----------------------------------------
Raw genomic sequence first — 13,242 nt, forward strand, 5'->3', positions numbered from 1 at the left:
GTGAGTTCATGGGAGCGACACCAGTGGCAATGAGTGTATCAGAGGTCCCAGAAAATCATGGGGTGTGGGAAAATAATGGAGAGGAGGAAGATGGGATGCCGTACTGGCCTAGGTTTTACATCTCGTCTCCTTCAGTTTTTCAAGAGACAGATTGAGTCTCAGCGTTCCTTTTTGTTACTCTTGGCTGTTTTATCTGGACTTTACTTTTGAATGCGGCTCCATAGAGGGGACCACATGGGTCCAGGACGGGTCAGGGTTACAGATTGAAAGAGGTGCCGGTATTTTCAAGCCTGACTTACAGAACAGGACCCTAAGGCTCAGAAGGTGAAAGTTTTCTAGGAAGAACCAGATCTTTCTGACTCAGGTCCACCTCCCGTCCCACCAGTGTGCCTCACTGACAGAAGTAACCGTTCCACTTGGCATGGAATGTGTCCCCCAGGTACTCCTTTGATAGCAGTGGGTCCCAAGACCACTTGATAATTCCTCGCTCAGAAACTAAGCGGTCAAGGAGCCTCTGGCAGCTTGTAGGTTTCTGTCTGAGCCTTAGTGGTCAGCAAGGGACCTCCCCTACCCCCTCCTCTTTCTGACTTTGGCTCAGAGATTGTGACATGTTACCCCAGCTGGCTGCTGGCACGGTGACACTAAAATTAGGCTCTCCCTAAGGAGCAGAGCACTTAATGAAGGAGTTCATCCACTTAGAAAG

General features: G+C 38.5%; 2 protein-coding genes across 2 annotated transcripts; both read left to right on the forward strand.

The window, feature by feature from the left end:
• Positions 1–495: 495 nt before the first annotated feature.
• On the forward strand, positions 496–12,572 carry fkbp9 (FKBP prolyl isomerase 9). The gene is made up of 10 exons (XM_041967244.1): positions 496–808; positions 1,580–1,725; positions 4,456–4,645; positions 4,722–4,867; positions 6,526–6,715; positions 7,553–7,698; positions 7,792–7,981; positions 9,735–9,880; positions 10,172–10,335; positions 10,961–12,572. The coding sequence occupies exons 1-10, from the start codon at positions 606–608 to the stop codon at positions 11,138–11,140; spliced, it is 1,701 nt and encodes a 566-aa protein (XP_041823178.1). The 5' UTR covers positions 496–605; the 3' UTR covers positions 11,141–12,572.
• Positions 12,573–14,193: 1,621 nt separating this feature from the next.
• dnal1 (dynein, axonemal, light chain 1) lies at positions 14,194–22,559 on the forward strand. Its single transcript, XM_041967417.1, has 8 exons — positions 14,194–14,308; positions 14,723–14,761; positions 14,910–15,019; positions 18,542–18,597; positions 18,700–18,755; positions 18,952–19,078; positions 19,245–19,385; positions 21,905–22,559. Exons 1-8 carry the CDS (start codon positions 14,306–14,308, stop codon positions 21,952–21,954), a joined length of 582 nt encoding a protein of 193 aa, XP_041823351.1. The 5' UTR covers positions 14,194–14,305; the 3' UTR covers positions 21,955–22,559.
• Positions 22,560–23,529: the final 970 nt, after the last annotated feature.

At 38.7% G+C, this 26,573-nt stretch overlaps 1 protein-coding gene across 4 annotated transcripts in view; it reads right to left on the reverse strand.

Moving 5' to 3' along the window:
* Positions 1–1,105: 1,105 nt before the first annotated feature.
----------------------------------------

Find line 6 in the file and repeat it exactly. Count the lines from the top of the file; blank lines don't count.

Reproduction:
• On the forward strand, positions 496–12,572 carry fkbp9 (FKBP prolyl isomerase 9). The gene is made up of 10 exons (XM_041967244.1): positions 496–808; positions 1,580–1,725; positions 4,456–4,645; positions 4,722–4,867; positions 6,526–6,715; positions 7,553–7,698; positions 7,792–7,981; positions 9,735–9,880; positions 10,172–10,335; positions 10,961–12,572. The coding sequence occupies exons 1-10, from the start codon at positions 606–608 to the stop codon at positions 11,138–11,140; spliced, it is 1,701 nt and encodes a 566-aa protein (XP_041823178.1). The 5' UTR covers positions 496–605; the 3' UTR covers positions 11,141–12,572.